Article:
Dogs may suffer from much of the same problems we do as humans. It's not limited to breed or age and can occur in any dog that you have. Your dog may be suffering from anxiety, but you might mistake it for something else. Misdiagnosis makes it more difficult to pinpoint the problem and suggest solutions. If you don't realize your dog is suffering from anxiety, it may grow, and before you know it, your pet may develop a disorder. How can you tell if your dog has anxiety? How can an owner treat their dog's anxiety? This article looks at some of the telltale signs that can inform you about your dog's anxiety, and offer you simple ways to deal with it.
The Causes of Anxiety in Dogs
Dog anxiety may come from several factors. Among the most common ones you may encounter are:
Older dogs suffer from anxiety related to their advanced age. As dogs get older, they may start losing their cognitive ability. The term for this malady is cognitive dysfunction syndrome (CDS). Dogs with CDS become anxious because they don't know why they can't think straight. It's much like humans that are suffering from Alzheimer's disease.
Typically, when pets are left alone, they aren't much bothered. However, if a pet became abandoned earlier in life, they develop separation anxiety when they can't see or hear their owner. In such a case, the pet may start displaying all sorts of undesirable behavior, including urinating and aggressiveness towards furniture or other fixtures.
Dogs that are startled by loud noises may demonstrate anxiety as part of their response mechanism. Strange people or animals may also prompt this anxious response. Specific situations such as a vet's office or car rides might also trigger their anxiety. While some dogs might only have minor anxiety episodes, their impact may be longer-lasting and only show up after a long time.
Typical Symptoms of Anxiety
One of the most common ways to spot anxiety in your dog is aggressive. There's no specification as to whether it's targeted aggression or not. They may just lash out at anything in front of them, including your pillows or other household items. Direct aggression happens when your pet aims its ire at a particular person or animal. If you have other pets, you might find that they start acting aggressively towards other animals in your home. Indirect aggression happens when a person gets between the dog and the target of its direct aggression. Both of these situations can be dangerous for the owner.
One of the most common fallouts of separation anxiety is urinating or defecation within the house. Separation anxiety leads to a dog working themselves up about their owner, not coming back for them. This sort of mental anguish can lead to them letting go, the fear causing them to urinate or defecate in their enclosures. Getting a calming pet bed can help them deal with separation anxiety. However, if they keep up this behavior, it may be more deep-seated than simple separation anxiety.
Destructive behavior also happens with separation anxiety. As an owner, you're likely to see this destruction near the entry and exit points of your home. While you might not care if your pet destroys some of the less critical stuff near your doors, there's something else to worry about here. Dogs that engage in destructive behaviors are also a danger to themselves. When they're kept in dog crates or enclosures, they might try to break out of them and injure themselves in the process.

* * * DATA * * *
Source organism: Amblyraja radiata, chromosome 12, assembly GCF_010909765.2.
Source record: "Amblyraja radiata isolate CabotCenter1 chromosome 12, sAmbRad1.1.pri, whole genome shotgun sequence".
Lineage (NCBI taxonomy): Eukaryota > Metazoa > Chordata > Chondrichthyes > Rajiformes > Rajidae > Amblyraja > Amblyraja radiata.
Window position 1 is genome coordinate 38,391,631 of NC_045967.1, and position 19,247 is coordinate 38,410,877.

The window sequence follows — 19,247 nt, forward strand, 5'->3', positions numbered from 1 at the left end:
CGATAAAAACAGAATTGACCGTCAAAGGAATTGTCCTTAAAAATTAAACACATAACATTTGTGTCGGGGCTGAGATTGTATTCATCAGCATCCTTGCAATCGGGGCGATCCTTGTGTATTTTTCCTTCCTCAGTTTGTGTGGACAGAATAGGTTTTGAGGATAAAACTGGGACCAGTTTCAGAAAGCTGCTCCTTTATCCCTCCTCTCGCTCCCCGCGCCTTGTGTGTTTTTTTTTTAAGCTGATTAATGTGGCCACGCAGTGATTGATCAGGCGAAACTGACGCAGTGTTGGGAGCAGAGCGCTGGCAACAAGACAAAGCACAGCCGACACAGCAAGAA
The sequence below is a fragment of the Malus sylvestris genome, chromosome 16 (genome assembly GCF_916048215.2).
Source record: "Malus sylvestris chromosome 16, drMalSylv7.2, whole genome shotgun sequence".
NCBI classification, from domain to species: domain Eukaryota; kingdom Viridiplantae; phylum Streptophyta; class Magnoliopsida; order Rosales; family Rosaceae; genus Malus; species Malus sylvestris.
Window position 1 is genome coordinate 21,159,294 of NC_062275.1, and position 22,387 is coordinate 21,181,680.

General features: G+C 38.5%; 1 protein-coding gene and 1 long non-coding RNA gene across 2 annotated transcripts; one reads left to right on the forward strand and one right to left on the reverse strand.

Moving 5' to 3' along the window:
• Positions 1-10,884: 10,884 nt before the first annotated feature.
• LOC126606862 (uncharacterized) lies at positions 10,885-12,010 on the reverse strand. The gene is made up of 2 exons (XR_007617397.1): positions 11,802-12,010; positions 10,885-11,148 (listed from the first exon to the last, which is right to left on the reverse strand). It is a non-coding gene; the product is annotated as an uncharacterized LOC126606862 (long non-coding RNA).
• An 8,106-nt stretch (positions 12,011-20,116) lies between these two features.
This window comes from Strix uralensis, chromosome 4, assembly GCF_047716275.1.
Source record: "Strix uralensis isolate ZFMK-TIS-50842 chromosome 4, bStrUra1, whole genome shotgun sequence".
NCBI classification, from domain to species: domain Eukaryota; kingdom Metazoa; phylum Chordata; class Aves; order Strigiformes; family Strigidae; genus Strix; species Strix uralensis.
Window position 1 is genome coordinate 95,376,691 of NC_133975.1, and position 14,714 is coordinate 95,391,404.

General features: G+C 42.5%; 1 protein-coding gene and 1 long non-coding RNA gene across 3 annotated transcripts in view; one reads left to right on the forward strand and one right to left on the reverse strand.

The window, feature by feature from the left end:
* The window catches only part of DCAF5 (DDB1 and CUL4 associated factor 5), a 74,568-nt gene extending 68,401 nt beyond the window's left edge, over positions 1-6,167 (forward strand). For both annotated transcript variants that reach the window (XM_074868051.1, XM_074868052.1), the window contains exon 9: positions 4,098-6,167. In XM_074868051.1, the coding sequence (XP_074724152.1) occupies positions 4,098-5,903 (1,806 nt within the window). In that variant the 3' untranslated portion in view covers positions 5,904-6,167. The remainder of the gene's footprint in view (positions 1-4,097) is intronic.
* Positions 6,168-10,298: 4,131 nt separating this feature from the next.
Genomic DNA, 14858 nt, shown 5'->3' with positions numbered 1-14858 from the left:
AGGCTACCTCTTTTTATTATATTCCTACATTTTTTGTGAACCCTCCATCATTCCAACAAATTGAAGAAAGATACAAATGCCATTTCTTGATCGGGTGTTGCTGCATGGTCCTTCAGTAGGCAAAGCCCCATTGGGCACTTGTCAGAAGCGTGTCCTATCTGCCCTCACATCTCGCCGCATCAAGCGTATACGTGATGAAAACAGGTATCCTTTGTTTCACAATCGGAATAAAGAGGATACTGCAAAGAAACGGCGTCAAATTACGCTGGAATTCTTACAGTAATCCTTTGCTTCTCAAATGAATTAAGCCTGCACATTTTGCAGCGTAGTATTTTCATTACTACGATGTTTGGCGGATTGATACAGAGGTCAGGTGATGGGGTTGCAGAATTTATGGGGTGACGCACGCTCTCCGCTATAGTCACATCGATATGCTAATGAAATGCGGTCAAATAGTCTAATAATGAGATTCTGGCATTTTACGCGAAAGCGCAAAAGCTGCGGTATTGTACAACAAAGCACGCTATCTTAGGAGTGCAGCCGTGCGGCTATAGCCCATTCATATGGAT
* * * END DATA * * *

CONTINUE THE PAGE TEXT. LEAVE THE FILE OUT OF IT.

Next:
Treating Anxiety in Dogs
The first step to treating your dog's anxiety is checking in with your veterinarian. They'll be better suited to diagnose the type of anxiety your dog suffers from and suggest potential ways to help them cope with it. A trained vet will spot what's triggering your pet's anxiety and help you deal with the root cause. Between counterconditioning and medicine, your dog will be back to its regular self in no time.
Counterconditioning is a type of training that replaces the anxiety response with something else. Instead of acting aggressively when the trigger prompts them, their response behavior might be something like sitting or focusing on their owner. Desensitization is another method of helping your dog cope with anxiety. This method sees the owner introducing the stimulus for the anxiety in small doses. Over time, the dog becomes desensitized to the trigger and doesn't pay it any mind. Obviously, these training techniques are only useful in some cases. Aging anxiety, for instance, may require medicine to help soothe the dog's emotions.
The drug selegiline is the most commonly used medication for dogs suffering from CDS. It reduces some of the symptoms of the disease and is even used extensively to treat anxiety in Europe. If your dog suffers from a severe anxiety disorder, then you may need to look at SSRIs and antidepressants. If your dog only acts up during certain events, such as thunderstorms, your veterinarian may prescribe benzodiazepine alongside other antidepressants to help them deal with the stress. Some dog owners have stated that they've seen some improvement in their dogs' condition while using CBD oil. While the therapy is still new and experimental, anecdotal evidence suggests some validity in its use. However, owners should be aware that CBD products are not yet regulated, so you're unsure what your furry friend is getting per dose.
Do What's Best for Your Dog
Most owners see their dogs as significant members of their family. Helping them deal with their anxiety is essential to keep them healthy throughout their lives. As a responsible owner, it's up to you to determine if your dog's suffering from this problem and how you can help them get over it. Pet anxiety is something that they can only overcome with your help. With training and the right medication, you'll both see an end to this problem.